Fittings—Bells: six and clock-bell; 1st by Anthony Bartlett, 1669; 2nd, 3rd and 6th by Robert Mot, 1597; 4th by the same founder, 1600, and 5th by Brian Eldridge, 1650. Books: In vestry—including Foxe's Acts and Monuments, Raleigh's History of the World, Erasmus' Paraphrase, etc. Brasses and Indent: Brasses. In N. aisle—on E. wall, (1) to Nycolas Leveson, sheriff, 1539, and Denys (Bodley) his wife, 1560, kneeling figures of man and woman, eight sons and ten daughters, two labels and three shields-of-arms (a) azure a fesse wavy argent between three leaves or, for Leveson quartering argent a cheveron gules between three cinqfoils sable, for Prestwood; (b) (a) impaling argent five martlets saltirewise sable a chief azure with three crowns or therein for Bodley; (c) Bodley; indent of the Trinity; the whole set in a round-headed panel; see also monument (3). Indent. In churchyard —at E. end, of two figures and inscription-plate and two shields, slab broken. Clock: over lobby of N. doorway, but formerly on front of organ, square case with cornice and gilt scroll-work in spandrels, etc., late 17th-century. Doors and Door-cases: To N. doorway—lobby with two-fold panelled doors flanked by fluted Corinthian half-columns supporting entablature and segmental pediment, late 17th-century, outer door, of two panelled leaves studded with nails, early 17th-century. To S. doorway of tower—lobby with two panelled doors under an elliptical head and flanked by fluted Corinthian half-columns supporting an entablature, front continued across to walls of tower and enclosing two cupboards; outer doors of two panelled leaves with strap-hinges and moulded ribs studded with nails; on meetingstyle of W. leaf, panelled buttress with crocketed finals, 15th or early 16th-century, iron ringknocker with lion's head and ornamental keyhole plate, 15th-century. Doorway to vestry with moulded and panelled architrave, moulded cornice and panelled door, late 17th-century; to stair-turret of tower, plain battened door, 15th-century. Font: by Nicholas Stone (Plate 11), octagonal bowl of white veined marble, octagonal stem of black marble with square moulded base. Cover, of oak, octagonal with moulded and panelled sides and cherub-heads at angles, upper stages with concave faces and moulded angle-ribs, cornice and small cupola with finial and vase 17th-century. Font-enclosure with moulded upper and lower rails, panelled standards and turned and twisted balusters, late 17th-century, probably old communion rails re-used. Glass: In the windows of the aisles a series of shields-of-arms of contributors to the rebuilding of 1532, and evidently part of the original glazing except those in the E. window of the N. aisle, which are modern. Many of the shields are incomplete. In easternmost window of the N. aisle, four shields—(a) Leveson quartering Prestwood, (b) the Merchant Taylors' Company, ancient arms (Plate 15), (c) apparently gules a fesse engrailed between three boars' heads argent, lower half of shield white glass, quartering azure three lions argent, (d) azure a fesse quarterly sable and argent between three ragged staves (?) quartering argent a cheveron gules between three water-bougets sable, a molet for difference. In the second window four shields—(a) the Mercers' Company, (b) azure a cheveron or between two eagles or in chief and a lion passant or in base, on the cheveron three roundels gules, the middle one charged with a leopard's head argent and the others with a scallop argent for ? Nicholls, above it a shield as first half of (c) in second window in S. wall, (c) the Staple of Calais, and above it a shield as in the last item, (d) France and England quarterly quartering 2 and 3 de Burgh and 4 Mortimer. In fourth window four shields—(a) quarterly fessewise indented argent and gules, a bend azure with three crosslets fitchy or thereon in chief a ring counter-coloured, for Acton, (b) the Merchant Venturers' Company, (c) Leveson, (d) the Bakers' Company, ancient arms. In W. window of N. aisle, recently removed from the third window of N. wall, four shields— (a) the same as (d) in third window of S. wall, very incomplete, (b) ermine a cheveron azure between three wheat-sheaves or for Masterson impaling quarterly 1 and 4 azure, a fesse [quarterly] argent [and sable] between three leaves or, 2 and 3 argent a cheveron between three wolves' heads razed sable, (c) argent a cheveron gules [between three plummets sable] for Jennings impaling quarterly 1 and 4 argent a fesse and in chief a cheveron gules for Kirton, 2 and 3 argent a fesse between three charges (hawks' hoods?) gules now reversed, (d) the quartered shield of Leveson impaling a fragmentary coat party fessewise azure and gules in lower half three martlets or a chief or with three crowns (gules?) therein. In E. window of S. aisle—four shields (a) the Staple of Calais but dexter half of the field replaced by part of another shield gules three martlets argent a chief or, (b) the Mercers' Company, (c) Henry VIII, (d) City of London. In second window of S. wall, four shields—(a) merchants' mark probably for Jennings (Plate 15), (b) Jennings impaling the quarterly coat of Kirton and another (see (c) in W. window of N. aisle), (c) azure a lion argent billety sable a chief or, for Goldwell, impaling argent a lion gules over all a bend sable with three crosslets fitchy argent thereon, for Watton (Plate 15), (d) the Merchant Taylors' Company. In third window, four shields— (a) the impaled coat of (d) incomplete, (b) the Merchant Taylors' Company, ancient arms, (c) Jennings (Plate 15), (d) argent a fesse between three rings gules with three covered cups or on the fesse for Draper impaling argent a leopard's head gules between two flowers or trees vert all between five choughs sable. In fourth window four shields—(a) the City of London, (b) Jennings, (c) argent a cheveron sable between three moors' heads with three crosslets argent on the cheveron impaling argent a cheveron sable between three covered cups or, (d) a quarterly coat made up of fragments. In fifth window (formerly in the first window) four shields—(a) Jennings, (b) the Merchant Taylors' Company, (c) the Staple of Calais, (d) Jennings. In W. window of nave (Plate 53)—in the upper lights five large figures of Edward VI, Elizabeth, James I, Charles I and William III, with the names and dates of the deaths of the first four in late 17th-century characters, and the name and date Charles II, 1660, erroneously, under the last, in later characters. Figures represented standing in niches with elaborate canopies, clad in their appropriate costumes, and all crowned except Edward whose crown lies beside him. Under the figures, quarries with initials, ER, ER, JR, CR and W.R. In the three middle lower lights a large achievement of the Stuart royal arms with lion and unicorn supporters holding banners with the crosses of St. George and St. Andrew respectively. In the two outer lights Garters enclosing shields (S.) of France and England quarterly and (N.) arms of William III. In lower parts of lights from S. to N. (a) arms of See of London under a mitre, (b) Star of the Order of the Garter, (c) the Jewel of the Order of the Thistle (with figure of St. Andrew), (d) the Star of the Order of the Thistle and (e) a shield-of-arms of Antrobus, crest a unicorn's head. In heads of lights, badges of rose, fleur-de lis, harp, etc. Remainder of lights filled in with sloping bands containing mottoes—"Dieu et mon droit" under Edward and Elizabeth, "Pacifici" under James, "In defence" under Charles, and "Je maintiendrai" under William —and quarries with initials as in the upper lights. In tracery, Symbols of the Evangelists, figures of the Virgin and St. Andrew, roses, etc. All of the 17th-century and formerly in the E. window. Monuments and Floor-slabs: In chancel—against N. wall (1) of Sir Thomas Ofley, 1582, Lord Mayor, and Joan his wife, 1578 (Plate 23), painted marble, wall-monument, by Gerard Johnson, with balustraded base, two round-headed niches with kneeling figures of man and wife, panel in the middle with figures of three sons, Corinthian columns at sides supporting entablature with two reclining cherubs holding skulls, achievement and five shields-of-arms. In N. aisle—on N. wall, (2) of John Stow, 1605, antiquary (Plate 55), marble wall-monument, by Nicholas Johnson, consisting of square-headed recess with figure of man seated at a table writing, niche, with a book attached, to each reveal and flanked by enriched pilasters supporting entablature and cartouche-of-arms; (3) of Simon Burton, 1593, stone tablet with enriched border, cornice and cartouche-of-arms, on panel brass plate with figure of man, two wives, one son and three daughters; (4) of Alice (Burton) wife successively of Richard Waterson, Francis Coldocke and Isaac Bynge, 1616, small marble wall-monument with kneeling figure of woman at prayer-desk, in round-headed recess flanked by pilasters supporting cornice, pediment and shield-of-arms; (5) of Sir Hugh Hamersley, 1636, Lord Mayor, large wall-monument (Plate 23) with kneeling figures of man in armour and wife in recess with draped canopy. Composite side columns flanked by standing figures of men and supporting entablature, on which are seated figures of women with helms and shields, broken pediment and cartouche-of-arms; (6) to Sir Christopher Clitherow, 1642, Lord Mayor and Katherine (Rowland) and Mary (Campbell), 1645, his wives, also to Mary (Gregory) wife of James Clitherow, 1662, and her daughter, square freestone tablet with scrolls, cherub-heads, fruit and shield-of-arms. In S. aisle—on S. wall, (7) of Dorothy (Greswold) wife successively to John Weld and Hugh Offley, 1610, wall-monument with figure and three shields-of-arms; (8) to Edward Warner, 1628, marble wall-monument with Corinthian side columns, entablature, broken pediment, achievement and eight shields-of-arms; (9) to Peter Vansittart, 1705, marble tablet with scrolls, drapery, skulls, cherub-heads and achievement-of-arms; (10) to Margery, wife successively to Isaack Sutton and Humfry Turner, 1607, and to her first husband, 1589 (Plate 27), marble tablet with enriched side pilasters, reeded upper and lower frieze, achievement and three shields-of-arms; (11) to Charles Thorold, 1691, also Sir Charles Thorold his son, 1709, marble tablet with drapery, cherubs, segmental cornice, cartouche and shield-of-arms; on W. wall, (12) to John Jeffreys, 1688, marble cartouche with drapery, palms and shield-of-arms; (13) to Geoffrey Jeffreys, 1709, marble draped tablet with cartouche-of-arms; on N. wall of tower, (14) to Henry Sykes, 1710, and Margery (Paynel) his wife, 1694, draped marble tablet with cherub-heads and achievement-of-arms; (15) to Humphrey Brooke, M.D., 1693, and John his son, 1687, marble cartouche with drapery, cherub-heads and achievement-of-arms. In tower, on W. wall, (16) to Bridget, daughter of Sir Christopher Clitherow, 1681, marble tablet with scrolls, entablature and segmental pediment, cartouche-of-arms; (17) to Anthony Abdy  and Abigail his wife, marble tablet with scrolls, cornice, segmental pediment, cherub-heads and two cartouches-of-arms, monument signed "Henry Boughton fecit." Floor-slabs: In churchyard—against E. enclosing wall, (1) to William Wight, 1672, also four children; (2) to Humphrey Brooke, 1693, Elizabeth his widow, 1711, and John his son, 1687, and other children; (3) to Peter Vansittart, 1705, with achievement-of-arms; (4) to Abraham Sutton, 1675; (5) to Charles Thorold, 1691, and Anne his wife, 1702; (6) to M. Datcheler, 1699. Organ (Plates 54 and 28): In S. aisle—of two bays with three towers of pipes, each bay has oval panel with pierced carving and an enriched segmental cornice with a reclining figure of an angel on the top, towers with pierced carving below cornices and standing on brackets carved with acanthus and cherub-heads, wainscotted lower part with entablature and richly carved frieze, said to have been built by Renatus Harris, 1696, but re-built and added to. Paintings: In spandrels of arcades—said to be painted scenes from the life of Christ, 1726, now very black and indistinguishable. Panelling: In vestry—bolection moulded panelled wainscoting with dado-rail, late 17th-century. Paving: In N. lobby and round font, of black and white marble squares late 17th-century. Plate: includes flagon of 1636, two flagons of the same date given 1637; cup of 1609, given the same year and with shield-of-arms, cup of 1609, paten of 1609, paten of 1627, alms-dish of 1636 (?) with date 1672, spoon of 1685, and beadle's staff with silver head of figure of St. Andrew, 1713. Pulpit (Plate 35): hexagonal with enriched rail and cornice, carved and inlaid round panel in each face, one with IHS and Cross in rays, with spandrels richly carved with flowers, cherub-head at each angle with pendant of foliage and fruit, stairs with carved and twisted balusters, on top two double candlesticks of brass with figures of St. Andrew, late 17th-century. Seating: pews made up of old material cut down and altered, churchwardens' pews at W. end with high backs and carved pierced frieze-panels, carved scrolls at ends, late 17th-century.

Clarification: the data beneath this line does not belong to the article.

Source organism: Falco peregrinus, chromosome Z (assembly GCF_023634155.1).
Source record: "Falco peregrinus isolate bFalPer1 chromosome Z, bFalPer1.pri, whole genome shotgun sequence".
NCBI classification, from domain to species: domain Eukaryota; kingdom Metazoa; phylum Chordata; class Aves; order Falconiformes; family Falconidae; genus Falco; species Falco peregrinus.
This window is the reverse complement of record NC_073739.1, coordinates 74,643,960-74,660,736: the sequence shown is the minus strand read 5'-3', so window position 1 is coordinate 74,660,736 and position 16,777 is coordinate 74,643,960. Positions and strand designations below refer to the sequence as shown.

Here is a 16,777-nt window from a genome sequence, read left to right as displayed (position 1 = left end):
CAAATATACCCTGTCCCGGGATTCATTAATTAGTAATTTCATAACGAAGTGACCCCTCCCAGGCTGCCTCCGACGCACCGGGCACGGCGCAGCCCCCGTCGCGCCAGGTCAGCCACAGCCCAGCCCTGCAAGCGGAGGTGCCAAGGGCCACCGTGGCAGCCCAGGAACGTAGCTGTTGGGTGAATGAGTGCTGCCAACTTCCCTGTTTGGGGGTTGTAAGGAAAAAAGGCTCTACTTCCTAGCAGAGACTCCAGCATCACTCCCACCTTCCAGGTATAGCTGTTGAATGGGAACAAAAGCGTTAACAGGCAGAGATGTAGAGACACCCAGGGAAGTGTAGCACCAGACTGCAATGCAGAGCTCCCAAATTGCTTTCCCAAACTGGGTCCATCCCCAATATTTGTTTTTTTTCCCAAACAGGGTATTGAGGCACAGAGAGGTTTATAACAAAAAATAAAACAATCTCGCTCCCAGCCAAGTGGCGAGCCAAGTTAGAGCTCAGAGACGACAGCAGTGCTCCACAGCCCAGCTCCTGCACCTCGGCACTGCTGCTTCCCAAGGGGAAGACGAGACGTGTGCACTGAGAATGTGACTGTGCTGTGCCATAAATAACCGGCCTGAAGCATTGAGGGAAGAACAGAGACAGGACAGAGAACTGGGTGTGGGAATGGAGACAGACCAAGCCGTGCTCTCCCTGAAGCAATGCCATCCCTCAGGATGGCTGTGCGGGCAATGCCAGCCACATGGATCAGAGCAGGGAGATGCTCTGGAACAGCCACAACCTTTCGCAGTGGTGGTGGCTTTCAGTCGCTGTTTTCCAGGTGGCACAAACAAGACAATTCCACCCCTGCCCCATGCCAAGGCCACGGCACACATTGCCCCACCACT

(2) Parish Church of St. Katharine Cree stands on the N. side of Leadenhall Street at the eastern angle of Cree Lane. The walls are of roughly squared rag-stone with free-stone dressings. The main roof is slated and the aisles are lead-covered. The western respond of the 15th-century S. nave-arcade remains with the western part of the N. wall. The Tower was probably re-built in 1504, and the rest of the church was pulled down in 1628 and re-built on a rather larger scale. At the close of the 17th century (probably 1693) the Vestry was added or re-built. The parapet, cupola and bell-chamber windows of the tower date from the late 18th century, and the modern alterations include the removal of the pierced cresting to the main nave-walls and a considerable amount of refacing.